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Cleaning sediment from boiler bottom

My boiler water is continuously dirty, even after a thorough clean and skim by a professional, and it's affecting its performance. The water in the sight glass is clean when the boiler isn't working but dirty (brown) when working. If I open the lowest possible drain valve (red handle in pic) when the boiler isn't working, I get clean water. If I open the valve just after the boiler has shut off (sight glass water still dirty and hasn't settled yet), it's dark brown like melted chocolate. I could do this daily and drain gallons of dirty water. Which I am hesitant to do since I have to reintroduce fresh water (cold) every time.

My question: how does one drain the boiler from the very bottom of it, to get the sediment that has settled to the bottom? I thought this is what the drain valve I currently have (red handle) was, but I now believe that it is actually above the boiler bottom since when the boiler is off and has cooled a bit, there is sediment that has settled below the opening of the drain valve and thus doesn't drain out when I open the valve. Then when the boiler gets turned on, all this sediment I couldn't drain out gets mixed up into the water again, affecting performance.


  • BobC
    BobC Member Posts: 5,478
    The valve below the sight glass is probably as low as your going to find, also use the other valve on the boiler water return to get the crud out of the return. If the return water is real bad consider feeding water into the main vent pipe fitting to flush the line out.

    This is from the Peerless boiler manual and is probably good for any steam boiler that needs cleaning. you can chemicals to a boiler through the pressure relief boiler tapping with a short piece of hose and a funnel. Be careful working with very hot water with chemicals.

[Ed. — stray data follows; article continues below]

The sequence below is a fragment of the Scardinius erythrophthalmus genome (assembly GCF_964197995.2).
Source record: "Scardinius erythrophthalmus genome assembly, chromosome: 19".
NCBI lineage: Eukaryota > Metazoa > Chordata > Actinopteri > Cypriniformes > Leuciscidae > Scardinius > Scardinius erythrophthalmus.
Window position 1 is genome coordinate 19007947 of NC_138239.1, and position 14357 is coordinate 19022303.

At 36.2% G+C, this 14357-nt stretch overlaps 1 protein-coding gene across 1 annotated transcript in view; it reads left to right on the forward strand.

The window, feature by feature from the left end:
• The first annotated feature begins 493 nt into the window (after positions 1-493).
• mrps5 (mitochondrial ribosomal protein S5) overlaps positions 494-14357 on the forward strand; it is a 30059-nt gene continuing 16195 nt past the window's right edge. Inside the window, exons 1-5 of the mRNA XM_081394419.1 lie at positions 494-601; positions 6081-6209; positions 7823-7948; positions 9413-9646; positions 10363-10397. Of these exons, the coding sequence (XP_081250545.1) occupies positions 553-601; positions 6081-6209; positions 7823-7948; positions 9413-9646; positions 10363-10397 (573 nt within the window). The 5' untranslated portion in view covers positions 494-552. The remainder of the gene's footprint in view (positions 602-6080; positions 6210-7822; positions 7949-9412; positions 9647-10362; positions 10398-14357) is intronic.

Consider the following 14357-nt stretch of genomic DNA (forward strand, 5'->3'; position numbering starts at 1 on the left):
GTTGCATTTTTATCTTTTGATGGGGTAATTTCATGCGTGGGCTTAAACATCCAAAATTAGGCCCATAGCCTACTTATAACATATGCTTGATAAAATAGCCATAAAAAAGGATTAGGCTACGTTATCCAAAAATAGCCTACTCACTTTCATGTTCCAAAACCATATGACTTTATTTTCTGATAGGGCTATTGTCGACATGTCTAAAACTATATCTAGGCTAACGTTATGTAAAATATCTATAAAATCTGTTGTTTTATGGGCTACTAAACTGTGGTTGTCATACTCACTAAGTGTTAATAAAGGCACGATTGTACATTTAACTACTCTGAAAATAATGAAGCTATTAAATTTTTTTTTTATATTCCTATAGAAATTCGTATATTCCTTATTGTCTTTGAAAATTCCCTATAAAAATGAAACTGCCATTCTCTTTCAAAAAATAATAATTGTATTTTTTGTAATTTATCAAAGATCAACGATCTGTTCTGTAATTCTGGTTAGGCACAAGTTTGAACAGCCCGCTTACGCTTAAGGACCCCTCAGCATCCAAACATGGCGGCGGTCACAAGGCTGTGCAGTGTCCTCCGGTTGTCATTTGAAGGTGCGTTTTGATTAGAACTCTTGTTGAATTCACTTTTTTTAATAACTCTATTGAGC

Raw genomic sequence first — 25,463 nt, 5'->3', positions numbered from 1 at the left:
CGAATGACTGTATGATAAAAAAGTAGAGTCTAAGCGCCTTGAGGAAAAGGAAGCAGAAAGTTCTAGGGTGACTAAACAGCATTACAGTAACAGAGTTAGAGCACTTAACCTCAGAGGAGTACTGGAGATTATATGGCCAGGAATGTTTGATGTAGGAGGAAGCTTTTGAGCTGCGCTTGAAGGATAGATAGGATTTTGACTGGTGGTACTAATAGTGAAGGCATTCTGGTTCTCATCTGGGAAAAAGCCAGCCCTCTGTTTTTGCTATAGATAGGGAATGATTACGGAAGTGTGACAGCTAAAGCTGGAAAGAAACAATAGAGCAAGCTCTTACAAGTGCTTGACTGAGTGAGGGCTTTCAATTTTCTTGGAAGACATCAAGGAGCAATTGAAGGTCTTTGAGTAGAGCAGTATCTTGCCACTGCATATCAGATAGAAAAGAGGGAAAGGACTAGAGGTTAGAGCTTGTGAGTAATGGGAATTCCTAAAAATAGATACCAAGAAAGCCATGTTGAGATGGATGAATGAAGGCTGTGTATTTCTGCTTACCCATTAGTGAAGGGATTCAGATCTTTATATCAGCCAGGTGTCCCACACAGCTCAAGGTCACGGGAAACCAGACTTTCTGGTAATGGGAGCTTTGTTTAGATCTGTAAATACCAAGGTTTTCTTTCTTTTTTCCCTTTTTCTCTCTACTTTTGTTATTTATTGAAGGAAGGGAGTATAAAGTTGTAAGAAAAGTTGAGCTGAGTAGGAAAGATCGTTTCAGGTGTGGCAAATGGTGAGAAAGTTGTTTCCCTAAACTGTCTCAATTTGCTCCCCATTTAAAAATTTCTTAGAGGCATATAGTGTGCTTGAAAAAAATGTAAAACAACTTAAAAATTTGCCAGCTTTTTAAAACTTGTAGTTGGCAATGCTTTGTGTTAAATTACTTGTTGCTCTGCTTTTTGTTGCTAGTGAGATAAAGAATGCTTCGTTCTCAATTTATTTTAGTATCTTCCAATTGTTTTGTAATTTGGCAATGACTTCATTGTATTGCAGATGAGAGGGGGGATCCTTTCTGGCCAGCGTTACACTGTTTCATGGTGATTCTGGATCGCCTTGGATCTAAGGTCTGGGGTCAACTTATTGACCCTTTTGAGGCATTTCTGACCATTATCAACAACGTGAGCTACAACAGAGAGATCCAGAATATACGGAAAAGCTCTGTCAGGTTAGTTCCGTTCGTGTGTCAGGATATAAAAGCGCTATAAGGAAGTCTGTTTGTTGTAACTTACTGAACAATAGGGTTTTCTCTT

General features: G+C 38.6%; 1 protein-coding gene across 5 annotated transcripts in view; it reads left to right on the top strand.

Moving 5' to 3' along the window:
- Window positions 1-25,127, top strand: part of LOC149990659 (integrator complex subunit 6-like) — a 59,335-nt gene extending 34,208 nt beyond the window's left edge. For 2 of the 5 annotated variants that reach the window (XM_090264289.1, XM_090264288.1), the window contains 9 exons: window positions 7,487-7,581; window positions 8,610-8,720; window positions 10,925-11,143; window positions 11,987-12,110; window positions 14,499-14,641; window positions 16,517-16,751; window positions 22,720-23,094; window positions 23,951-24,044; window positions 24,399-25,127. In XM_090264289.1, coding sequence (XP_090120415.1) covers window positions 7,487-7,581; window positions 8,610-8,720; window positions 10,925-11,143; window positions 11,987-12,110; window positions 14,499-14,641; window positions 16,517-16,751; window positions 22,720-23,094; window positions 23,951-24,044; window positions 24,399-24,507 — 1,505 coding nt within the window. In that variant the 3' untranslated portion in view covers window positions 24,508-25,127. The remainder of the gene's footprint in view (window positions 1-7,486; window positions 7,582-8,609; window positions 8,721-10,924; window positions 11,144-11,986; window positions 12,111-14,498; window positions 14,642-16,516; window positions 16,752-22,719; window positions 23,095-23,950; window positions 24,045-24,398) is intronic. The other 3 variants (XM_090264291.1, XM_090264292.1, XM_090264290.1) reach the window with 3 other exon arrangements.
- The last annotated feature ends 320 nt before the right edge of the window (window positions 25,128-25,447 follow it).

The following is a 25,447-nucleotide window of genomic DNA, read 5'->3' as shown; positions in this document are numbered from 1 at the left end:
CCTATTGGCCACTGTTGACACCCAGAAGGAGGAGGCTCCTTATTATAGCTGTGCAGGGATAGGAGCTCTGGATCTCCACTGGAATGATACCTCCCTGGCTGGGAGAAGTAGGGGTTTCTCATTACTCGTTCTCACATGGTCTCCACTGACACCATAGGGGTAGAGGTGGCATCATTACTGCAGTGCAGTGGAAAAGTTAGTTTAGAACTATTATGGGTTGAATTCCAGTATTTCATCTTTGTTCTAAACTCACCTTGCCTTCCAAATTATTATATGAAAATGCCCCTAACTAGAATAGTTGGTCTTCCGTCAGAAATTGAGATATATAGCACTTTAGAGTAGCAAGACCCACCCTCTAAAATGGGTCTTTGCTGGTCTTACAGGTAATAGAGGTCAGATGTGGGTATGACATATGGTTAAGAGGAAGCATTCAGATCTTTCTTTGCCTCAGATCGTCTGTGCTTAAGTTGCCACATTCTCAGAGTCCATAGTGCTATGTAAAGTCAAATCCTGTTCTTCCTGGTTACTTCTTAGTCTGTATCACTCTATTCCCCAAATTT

1. Clean the boiler within one week after initial start-up.
    Cleaning will be more effective if boiler operates a
    day or two to loosen sediment and impurities in
    2. Boiler must be cleaned to remove any accumulation
    of oil, grease, sludge, etc. in the system. These
    substances can cause foaming and surging of boiler
    water, producing an unstable water line and water
    carryover to system.
    3. Connect a skim valve off the 1-1/2 NPT skim tapping
    on rear of boiler. See Figure 7.1 (Section 7) for skim
    tapping location. Run a 1-1/2 NPT drain line off
    skim valve to a point of safe discharge.
    4. Provide a means of supplying continuous fresh water
    to the boiler for the cleaning process.
    5. Use common washing soda, such as Arm and
    Hammer Super Washing Soda. Mix 1/2 pound of
    soda with water in a 10 quart pail. Pour the mixture
    into the boiler through the safety relief valve tapping.